Due to the digitisation efforts of the E-committee of the Supreme Court, individual High Courts and Ministry of Law and Justice a lot of judicial data is being collected across the three tiers of the Indian judiciary. Yet the judiciary does not have an open data policy in place to facilitate access to this data in a meaningful manner in order to enable innovation that will help in both, the dissemination of legal information as well as furthering judicial accountability. The discussion on the evolution of open courts is of particular importance in order to address potential privacy concerns that are likely to be raised by opponents of an open data policy.
For the purpose of this report, we have looked at 5 different classes of information and end with the critical issue of translating the law into more Indian languages to guarantee accessibility:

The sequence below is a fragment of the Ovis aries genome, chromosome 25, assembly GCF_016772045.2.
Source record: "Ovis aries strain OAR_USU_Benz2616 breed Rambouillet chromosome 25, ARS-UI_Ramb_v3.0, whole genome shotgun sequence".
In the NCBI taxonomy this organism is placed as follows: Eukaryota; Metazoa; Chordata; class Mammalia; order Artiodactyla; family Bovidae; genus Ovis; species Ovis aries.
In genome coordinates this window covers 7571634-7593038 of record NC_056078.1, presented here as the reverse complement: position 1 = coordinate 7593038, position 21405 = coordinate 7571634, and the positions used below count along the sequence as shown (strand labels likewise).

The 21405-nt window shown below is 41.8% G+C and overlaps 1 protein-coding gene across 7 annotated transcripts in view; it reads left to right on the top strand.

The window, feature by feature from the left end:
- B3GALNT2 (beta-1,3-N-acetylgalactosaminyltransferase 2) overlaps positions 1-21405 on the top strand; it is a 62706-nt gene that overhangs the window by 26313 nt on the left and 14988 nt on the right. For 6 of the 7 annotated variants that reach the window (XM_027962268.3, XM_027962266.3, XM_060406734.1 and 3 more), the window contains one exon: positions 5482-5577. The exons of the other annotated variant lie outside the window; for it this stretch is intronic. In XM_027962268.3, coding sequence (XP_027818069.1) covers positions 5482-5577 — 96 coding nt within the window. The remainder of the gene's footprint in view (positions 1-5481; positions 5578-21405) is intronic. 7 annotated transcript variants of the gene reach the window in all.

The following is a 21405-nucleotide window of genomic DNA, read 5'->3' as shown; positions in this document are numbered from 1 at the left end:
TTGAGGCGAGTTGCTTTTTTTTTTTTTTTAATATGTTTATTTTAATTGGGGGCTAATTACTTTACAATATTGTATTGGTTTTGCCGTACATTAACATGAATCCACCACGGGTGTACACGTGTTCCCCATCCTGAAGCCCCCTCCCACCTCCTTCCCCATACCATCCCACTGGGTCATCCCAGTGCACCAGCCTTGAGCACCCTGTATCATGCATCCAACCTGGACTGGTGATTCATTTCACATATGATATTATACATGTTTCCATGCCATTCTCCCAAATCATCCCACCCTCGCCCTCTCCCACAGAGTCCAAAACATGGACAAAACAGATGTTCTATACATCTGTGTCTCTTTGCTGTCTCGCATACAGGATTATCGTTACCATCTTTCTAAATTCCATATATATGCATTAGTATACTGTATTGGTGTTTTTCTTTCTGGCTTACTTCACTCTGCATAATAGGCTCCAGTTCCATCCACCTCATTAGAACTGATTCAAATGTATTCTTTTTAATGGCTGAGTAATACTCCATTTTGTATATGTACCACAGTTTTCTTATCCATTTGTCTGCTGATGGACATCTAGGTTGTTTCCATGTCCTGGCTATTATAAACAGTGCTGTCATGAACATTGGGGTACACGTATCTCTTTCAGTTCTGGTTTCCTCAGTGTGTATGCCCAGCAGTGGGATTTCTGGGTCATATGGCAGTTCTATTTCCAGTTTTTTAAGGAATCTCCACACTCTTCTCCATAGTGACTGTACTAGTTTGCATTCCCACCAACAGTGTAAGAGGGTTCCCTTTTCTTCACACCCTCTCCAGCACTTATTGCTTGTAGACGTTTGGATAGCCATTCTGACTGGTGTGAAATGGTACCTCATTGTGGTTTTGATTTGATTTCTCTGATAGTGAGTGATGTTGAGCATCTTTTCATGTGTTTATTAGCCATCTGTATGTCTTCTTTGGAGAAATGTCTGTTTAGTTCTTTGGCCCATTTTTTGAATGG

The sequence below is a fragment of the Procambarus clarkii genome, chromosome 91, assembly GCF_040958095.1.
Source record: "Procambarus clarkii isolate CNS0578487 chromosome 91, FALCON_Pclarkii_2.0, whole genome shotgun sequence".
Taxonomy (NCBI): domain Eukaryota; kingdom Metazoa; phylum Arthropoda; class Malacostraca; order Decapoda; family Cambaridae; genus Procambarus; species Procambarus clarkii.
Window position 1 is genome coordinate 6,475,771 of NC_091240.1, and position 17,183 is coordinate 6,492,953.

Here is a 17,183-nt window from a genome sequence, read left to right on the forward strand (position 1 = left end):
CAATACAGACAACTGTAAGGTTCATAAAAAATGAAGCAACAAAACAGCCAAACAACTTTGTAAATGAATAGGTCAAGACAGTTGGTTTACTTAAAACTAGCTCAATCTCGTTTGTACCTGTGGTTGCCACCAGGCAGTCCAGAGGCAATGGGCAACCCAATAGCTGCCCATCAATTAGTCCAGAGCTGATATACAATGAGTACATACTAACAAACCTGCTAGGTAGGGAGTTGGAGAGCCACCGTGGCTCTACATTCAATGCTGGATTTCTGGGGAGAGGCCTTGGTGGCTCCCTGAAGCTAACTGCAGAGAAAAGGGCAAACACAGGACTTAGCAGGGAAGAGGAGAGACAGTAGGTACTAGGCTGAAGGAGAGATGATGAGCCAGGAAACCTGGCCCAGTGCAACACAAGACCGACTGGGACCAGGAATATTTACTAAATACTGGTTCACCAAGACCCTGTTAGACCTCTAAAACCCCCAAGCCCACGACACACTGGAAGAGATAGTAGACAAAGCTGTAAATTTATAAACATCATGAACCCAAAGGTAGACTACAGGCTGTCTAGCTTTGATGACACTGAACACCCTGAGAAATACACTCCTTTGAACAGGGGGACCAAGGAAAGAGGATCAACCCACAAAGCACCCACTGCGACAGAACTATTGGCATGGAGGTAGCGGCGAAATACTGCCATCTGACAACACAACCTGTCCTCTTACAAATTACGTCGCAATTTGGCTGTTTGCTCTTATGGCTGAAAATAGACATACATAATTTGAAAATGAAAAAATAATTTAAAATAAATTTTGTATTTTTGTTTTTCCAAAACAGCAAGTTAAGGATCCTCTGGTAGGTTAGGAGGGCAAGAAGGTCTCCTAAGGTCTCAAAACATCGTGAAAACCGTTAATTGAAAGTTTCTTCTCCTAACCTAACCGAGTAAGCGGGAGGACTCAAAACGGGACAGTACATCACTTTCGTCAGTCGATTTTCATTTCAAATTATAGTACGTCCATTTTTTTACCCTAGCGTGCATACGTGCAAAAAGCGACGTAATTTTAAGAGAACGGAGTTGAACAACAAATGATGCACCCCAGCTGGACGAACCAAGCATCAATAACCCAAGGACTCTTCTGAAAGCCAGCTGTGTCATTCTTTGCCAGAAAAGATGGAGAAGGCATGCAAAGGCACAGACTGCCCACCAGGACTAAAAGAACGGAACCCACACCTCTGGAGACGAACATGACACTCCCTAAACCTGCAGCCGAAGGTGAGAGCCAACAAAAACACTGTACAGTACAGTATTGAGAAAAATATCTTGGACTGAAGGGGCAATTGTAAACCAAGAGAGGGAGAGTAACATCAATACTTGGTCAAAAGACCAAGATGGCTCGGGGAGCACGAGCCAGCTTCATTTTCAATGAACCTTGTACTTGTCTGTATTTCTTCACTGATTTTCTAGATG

i) Judicial Data regarding case details from e-courts; websites of High Courts and other digital services;
ii) Judicial pleadings;
iii) The judgments of Courts;
iv) The video recordings of court proceedings;
v) Legislative texts;
vi) Translations into more Indian languages.
We explain the historical context for each category of information mentioned above, in order to explain why an open data policy has the impact to revolutionise access to legal information and judicial accountability, both of which are critical pillars for ensuring the rule of law in India. In this backdrop, this report will try to identify bright lines on contentious issues like privacy, commercial confidence and copyright law, to carve out possible exceptions which such an open data policy will ideally have to recognize.